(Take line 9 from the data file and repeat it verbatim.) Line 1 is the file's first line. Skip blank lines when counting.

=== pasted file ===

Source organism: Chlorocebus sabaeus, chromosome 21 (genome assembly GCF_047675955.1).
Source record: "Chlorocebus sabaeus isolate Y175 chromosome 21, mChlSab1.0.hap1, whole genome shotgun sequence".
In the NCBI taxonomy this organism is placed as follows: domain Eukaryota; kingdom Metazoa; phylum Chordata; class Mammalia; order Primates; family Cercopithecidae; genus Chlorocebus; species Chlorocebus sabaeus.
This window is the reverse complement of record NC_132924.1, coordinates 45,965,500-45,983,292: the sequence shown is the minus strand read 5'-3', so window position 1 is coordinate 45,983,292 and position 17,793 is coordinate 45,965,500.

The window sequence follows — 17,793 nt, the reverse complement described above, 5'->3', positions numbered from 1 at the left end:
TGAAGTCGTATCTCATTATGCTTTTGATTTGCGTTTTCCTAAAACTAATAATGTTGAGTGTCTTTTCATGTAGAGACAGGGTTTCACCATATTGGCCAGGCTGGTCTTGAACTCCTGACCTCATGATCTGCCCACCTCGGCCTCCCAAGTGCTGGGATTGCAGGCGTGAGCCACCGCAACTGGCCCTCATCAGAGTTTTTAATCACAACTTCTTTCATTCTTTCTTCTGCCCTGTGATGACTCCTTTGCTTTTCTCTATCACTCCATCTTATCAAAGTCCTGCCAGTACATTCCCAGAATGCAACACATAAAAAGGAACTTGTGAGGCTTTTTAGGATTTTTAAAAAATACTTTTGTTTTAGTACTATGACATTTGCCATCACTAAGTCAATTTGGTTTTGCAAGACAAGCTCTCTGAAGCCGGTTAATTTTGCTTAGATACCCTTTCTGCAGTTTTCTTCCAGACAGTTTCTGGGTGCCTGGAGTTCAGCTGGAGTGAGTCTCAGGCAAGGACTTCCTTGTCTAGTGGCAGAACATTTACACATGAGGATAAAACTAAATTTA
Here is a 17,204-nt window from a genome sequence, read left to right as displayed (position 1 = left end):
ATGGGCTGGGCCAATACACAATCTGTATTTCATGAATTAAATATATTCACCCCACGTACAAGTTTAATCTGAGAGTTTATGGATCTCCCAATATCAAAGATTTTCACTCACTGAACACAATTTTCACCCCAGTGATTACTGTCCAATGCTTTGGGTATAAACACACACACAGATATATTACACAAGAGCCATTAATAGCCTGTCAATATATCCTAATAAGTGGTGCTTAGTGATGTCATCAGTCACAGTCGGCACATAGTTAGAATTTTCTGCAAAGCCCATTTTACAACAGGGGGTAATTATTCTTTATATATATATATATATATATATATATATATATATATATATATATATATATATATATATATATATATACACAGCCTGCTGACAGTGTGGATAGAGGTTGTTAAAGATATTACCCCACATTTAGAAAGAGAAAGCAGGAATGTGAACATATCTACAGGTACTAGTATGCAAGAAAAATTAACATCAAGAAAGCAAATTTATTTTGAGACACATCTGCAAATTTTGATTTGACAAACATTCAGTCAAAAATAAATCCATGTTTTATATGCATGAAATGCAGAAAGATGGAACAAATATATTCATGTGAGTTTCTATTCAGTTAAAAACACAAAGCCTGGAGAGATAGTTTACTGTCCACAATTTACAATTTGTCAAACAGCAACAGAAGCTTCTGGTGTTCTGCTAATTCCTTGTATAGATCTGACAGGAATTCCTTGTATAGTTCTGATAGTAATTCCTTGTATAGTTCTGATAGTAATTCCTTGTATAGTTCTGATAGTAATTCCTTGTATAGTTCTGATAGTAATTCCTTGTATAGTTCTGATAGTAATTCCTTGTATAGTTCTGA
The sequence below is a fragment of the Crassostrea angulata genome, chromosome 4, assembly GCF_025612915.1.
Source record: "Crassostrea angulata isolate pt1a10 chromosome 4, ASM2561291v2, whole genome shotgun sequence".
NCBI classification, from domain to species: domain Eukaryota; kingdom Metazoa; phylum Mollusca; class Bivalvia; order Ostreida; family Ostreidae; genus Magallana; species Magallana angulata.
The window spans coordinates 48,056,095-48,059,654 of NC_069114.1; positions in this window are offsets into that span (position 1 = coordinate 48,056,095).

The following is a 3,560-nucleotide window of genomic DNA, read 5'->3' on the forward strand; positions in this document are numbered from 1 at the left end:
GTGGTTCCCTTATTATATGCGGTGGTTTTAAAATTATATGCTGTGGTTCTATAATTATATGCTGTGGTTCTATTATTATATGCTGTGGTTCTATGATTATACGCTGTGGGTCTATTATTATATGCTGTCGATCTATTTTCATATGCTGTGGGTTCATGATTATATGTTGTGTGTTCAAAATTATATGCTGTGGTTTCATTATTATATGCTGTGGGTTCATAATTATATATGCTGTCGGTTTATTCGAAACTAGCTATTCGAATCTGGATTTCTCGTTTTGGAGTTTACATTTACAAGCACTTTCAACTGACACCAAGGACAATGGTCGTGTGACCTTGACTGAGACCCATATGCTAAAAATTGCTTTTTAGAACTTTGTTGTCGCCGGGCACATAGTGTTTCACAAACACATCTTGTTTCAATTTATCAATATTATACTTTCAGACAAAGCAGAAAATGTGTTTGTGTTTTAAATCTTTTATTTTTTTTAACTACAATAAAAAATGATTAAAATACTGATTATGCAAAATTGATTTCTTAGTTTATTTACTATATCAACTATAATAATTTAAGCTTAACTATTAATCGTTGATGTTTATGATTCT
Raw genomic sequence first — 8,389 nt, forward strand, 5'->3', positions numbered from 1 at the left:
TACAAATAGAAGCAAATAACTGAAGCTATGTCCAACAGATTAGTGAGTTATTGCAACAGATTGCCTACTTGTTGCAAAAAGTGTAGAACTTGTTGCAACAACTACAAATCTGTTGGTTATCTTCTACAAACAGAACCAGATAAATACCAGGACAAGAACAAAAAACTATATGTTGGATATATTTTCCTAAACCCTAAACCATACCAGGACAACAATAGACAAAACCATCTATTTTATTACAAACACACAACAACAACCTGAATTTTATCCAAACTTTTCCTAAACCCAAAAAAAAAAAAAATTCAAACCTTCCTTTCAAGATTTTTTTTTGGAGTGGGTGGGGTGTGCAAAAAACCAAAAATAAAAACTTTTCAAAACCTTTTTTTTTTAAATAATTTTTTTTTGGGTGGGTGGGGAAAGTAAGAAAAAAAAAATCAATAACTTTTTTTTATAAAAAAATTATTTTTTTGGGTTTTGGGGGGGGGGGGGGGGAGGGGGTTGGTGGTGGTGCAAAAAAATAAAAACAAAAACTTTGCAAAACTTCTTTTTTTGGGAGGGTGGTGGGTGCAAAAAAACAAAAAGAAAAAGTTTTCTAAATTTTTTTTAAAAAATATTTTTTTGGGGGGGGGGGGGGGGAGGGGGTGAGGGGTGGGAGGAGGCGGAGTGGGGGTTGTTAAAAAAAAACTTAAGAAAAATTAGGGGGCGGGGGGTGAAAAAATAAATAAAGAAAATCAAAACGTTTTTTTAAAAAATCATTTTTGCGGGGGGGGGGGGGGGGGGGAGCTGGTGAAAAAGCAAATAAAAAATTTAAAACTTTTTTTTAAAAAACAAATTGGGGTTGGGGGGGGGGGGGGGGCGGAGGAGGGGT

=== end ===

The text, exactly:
The sequence below is a fragment of the Crassostrea angulata genome, chromosome 4, assembly GCF_025612915.1.